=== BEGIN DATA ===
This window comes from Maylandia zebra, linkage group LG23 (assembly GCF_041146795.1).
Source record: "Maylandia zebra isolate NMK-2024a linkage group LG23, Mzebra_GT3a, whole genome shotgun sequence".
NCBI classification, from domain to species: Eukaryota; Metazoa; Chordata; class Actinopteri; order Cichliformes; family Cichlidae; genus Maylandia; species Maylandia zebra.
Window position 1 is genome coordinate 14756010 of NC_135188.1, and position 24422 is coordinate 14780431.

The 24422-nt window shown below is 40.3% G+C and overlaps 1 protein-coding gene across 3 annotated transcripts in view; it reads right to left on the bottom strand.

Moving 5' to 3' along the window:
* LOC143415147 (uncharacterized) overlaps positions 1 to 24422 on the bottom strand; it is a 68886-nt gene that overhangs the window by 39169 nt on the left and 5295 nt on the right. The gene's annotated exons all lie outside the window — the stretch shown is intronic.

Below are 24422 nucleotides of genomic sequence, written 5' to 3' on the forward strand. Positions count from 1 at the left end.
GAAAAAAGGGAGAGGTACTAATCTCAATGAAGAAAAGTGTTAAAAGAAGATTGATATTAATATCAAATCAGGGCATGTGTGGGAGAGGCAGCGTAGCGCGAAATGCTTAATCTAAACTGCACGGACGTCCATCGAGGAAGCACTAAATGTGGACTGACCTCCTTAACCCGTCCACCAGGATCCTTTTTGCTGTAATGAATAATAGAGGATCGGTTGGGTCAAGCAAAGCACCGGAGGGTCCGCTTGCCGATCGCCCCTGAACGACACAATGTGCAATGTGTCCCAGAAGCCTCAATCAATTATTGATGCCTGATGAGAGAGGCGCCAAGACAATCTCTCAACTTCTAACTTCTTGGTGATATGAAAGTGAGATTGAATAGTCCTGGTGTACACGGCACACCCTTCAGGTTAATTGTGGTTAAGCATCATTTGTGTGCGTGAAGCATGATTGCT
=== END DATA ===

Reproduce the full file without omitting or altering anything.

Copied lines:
This window comes from Maylandia zebra, linkage group LG23 (assembly GCF_041146795.1).
Source record: "Maylandia zebra isolate NMK-2024a linkage group LG23, Mzebra_GT3a, whole genome shotgun sequence".
NCBI classification, from domain to species: Eukaryota; Metazoa; Chordata; class Actinopteri; order Cichliformes; family Cichlidae; genus Maylandia; species Maylandia zebra.
Window position 1 is genome coordinate 14756010 of NC_135188.1, and position 24422 is coordinate 14780431.

The 24422-nt window shown below is 40.3% G+C and overlaps 1 protein-coding gene across 3 annotated transcripts in view; it reads right to left on the bottom strand.

Moving 5' to 3' along the window:
* LOC143415147 (uncharacterized) overlaps positions 1 to 24422 on the bottom strand; it is a 68886-nt gene that overhangs the window by 39169 nt on the left and 5295 nt on the right. The gene's annotated exons all lie outside the window — the stretch shown is intronic.

Below are 24422 nucleotides of genomic sequence, written 5' to 3' on the forward strand. Positions count from 1 at the left end.
GAAAAAAGGGAGAGGTACTAATCTCAATGAAGAAAAGTGTTAAAAGAAGATTGATATTAATATCAAATCAGGGCATGTGTGGGAGAGGCAGCGTAGCGCGAAATGCTTAATCTAAACTGCACGGACGTCCATCGAGGAAGCACTAAATGTGGACTGACCTCCTTAACCCGTCCACCAGGATCCTTTTTGCTGTAATGAATAATAGAGGATCGGTTGGGTCAAGCAAAGCACCGGAGGGTCCGCTTGCCGATCGCCCCTGAACGACACAATGTGCAATGTGTCCCAGAAGCCTCAATCAATTATTGATGCCTGATGAGAGAGGCGCCAAGACAATCTCTCAACTTCTAACTTCTTGGTGATATGAAAGTGAGATTGAATAGTCCTGGTGTACACGGCACACCCTTCAGGTTAATTGTGGTTAAGCATCATTTGTGTGCGTGAAGCATGATTGCT